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A heartwarming patient testimonial from Ernesto Ruiz: miracles do exist

Health News

It started as a routine night out. May 16, 2015 – to be exact. Just two brothers out for a good meal and the time and leisure to catch up with what was happening, had been happening, in each other’s lives. Around 10:30 p.m., Ernesto Ruiz started to experience a series of chest pains, he broke out in a cold sweat, his breath shallow. Asked by his concerned brother what was going on, Ernesto responded with a less than convincing “not well” and a wave of his hand. He walked outside the restaurant they were in to get a bit of fresh air. One of

waitresses followed him out to see if he wanted her to call 9-1-1. Ernesto suggested they call his nephew, who could bring him his meds and drive them all home.

Once the nephew got there, they decided to look for any nearby clinic that was still open. After two tries, the brother suggested they look for the nearest hospital in the area. Thankfully, White Memorial popped up as the first search entry on their cell phone – a medical center they’d all heard about but had never had the opportunity, or immediate need, to take advantage of.

In our Emergency Department Ernesto was asked his name, address, telephone number, emergency contact, next of kin. That’s all he remembers – until he woke up, hours later, a lifetime later, so it

would seem, in a hospital room with a breathing tube in his throat, an IV attached to one arm, and doctors, nurses and the worried smiles of his family all in attendance. His heart, someone told him, had stopped beating for five to six minutes due to, he was told later on, ventricular fibrillation.

Fibrillation is an uncontrolled and ineffective quivering of muscle fibers (fibrils). When it occurs in the lower chambers of the heart, it is called ventricular fibrillation – a juddering of muscles during which blood is not pumped through the heart. Under such condition a person suddenly collapses, turns deadly white, and has no detectable pulse, heartbeat or blood pressure. Basically, Ernesto was clinically dead. When vital organs – heart, brain, kidneys – stop receiving enough blood, sudden cardiac death is known to result.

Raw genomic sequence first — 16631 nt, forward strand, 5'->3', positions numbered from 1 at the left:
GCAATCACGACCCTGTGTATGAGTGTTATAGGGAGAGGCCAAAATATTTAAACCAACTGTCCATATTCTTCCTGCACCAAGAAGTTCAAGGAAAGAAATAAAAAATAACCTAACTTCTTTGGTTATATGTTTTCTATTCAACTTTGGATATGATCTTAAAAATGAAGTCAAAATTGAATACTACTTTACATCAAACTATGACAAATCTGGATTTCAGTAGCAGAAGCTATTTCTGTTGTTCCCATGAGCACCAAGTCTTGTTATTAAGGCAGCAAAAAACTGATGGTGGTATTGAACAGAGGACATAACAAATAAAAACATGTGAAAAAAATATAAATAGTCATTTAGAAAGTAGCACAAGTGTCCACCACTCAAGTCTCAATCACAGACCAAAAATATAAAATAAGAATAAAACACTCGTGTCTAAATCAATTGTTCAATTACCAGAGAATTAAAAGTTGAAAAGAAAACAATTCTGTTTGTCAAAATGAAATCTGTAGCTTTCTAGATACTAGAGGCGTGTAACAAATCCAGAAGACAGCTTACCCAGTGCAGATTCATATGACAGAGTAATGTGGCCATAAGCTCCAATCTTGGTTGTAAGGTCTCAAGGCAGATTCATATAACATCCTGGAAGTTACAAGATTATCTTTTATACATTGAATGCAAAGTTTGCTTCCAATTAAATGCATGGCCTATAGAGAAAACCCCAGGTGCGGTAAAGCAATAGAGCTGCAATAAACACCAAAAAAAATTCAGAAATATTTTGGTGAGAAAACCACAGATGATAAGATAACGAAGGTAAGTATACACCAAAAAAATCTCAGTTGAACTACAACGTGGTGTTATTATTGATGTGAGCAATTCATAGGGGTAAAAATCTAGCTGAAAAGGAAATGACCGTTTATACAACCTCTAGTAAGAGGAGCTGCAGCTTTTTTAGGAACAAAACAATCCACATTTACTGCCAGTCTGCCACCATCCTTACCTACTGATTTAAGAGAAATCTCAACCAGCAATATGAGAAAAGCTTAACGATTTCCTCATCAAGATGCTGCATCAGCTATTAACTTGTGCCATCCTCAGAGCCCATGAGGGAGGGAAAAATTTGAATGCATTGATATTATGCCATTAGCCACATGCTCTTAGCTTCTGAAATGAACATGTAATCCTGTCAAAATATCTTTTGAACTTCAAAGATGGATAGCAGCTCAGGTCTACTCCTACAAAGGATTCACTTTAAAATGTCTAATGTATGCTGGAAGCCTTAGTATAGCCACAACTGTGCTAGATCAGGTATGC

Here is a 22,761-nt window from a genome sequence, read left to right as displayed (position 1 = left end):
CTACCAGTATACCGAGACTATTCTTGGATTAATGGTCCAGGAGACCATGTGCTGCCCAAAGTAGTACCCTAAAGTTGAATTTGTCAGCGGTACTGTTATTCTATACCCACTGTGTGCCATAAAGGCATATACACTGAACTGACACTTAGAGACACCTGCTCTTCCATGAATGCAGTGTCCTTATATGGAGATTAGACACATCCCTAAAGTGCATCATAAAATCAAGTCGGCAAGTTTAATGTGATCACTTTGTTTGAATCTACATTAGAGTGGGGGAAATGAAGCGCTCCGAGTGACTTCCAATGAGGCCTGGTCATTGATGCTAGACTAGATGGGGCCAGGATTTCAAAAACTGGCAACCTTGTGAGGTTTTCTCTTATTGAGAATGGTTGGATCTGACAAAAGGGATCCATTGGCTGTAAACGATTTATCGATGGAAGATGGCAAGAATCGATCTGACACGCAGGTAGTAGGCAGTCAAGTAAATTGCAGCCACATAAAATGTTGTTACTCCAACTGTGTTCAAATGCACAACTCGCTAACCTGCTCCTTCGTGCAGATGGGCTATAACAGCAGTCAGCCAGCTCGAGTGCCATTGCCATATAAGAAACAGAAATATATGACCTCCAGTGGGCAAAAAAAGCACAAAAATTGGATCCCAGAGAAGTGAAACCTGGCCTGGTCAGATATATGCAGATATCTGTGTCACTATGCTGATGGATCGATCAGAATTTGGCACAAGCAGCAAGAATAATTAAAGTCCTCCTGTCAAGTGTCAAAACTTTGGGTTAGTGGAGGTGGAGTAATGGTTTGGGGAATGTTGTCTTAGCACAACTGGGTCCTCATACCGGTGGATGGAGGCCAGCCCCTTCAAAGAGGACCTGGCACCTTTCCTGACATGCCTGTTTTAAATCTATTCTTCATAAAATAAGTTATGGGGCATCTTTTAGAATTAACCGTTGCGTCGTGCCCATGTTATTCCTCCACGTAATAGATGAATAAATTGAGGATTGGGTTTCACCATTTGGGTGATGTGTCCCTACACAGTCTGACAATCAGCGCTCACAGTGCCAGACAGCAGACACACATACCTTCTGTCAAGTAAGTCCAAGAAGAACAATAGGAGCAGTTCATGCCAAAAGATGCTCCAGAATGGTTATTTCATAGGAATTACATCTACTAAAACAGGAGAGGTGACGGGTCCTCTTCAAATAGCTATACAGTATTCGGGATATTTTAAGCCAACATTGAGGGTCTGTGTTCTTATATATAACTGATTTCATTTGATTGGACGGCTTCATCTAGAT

Such was not to be. A team of at least 20 emergency personnel did what they had been trained to do – restore blood flow to Ernesto’s heart and body to prevent damage to his brain and other organs.

Two days later he was in surgery where a cardioverter-defibrillator (ICD) was implanted near his left collarbone – with electrode-tipped wires running through his veins to his heart – a medical device, the literature tells us, more effective than drugs for preventing a fatal heart arrhythmia.

There is the play of chance or luck in life. The likelihood that White Memorial Medical Center was the first search item that showed up when they looked for the nearest emergency room upon first signs of Ernesto's chest pain. The further likelihood that they made it here on time before the onset of fatal ventricular fibrillation. Then there’s the simple fact in which luck or chance play no part: a group of trained medical professionals with the remarkable skill and insight to understand what needed to be done in order to save Ernesto's life. If you were to ask Ernesto he would tell you, “I believe that this happened to me for a reason. God doesn't make mistakes.”

Ernesto wishes to thank, among others, Dr. Mel Webb and the ED care team who quickly responded when he came in with v-fib, Drs. Miguel Salazar, Jewell G. Parilla, Shubert H. Palmer,

Arturo R. Vega, Edward G. Carbonell, and the nameless other nurses and caregivers who “saved his life.”

“I was looked after,” he tells us, “by angels.” Of that, he has little doubt. And he prays to God that “He keep informing their lives and clarifying their mission." The work that they did was “without exception a labor of love.” Of that, we have little doubt.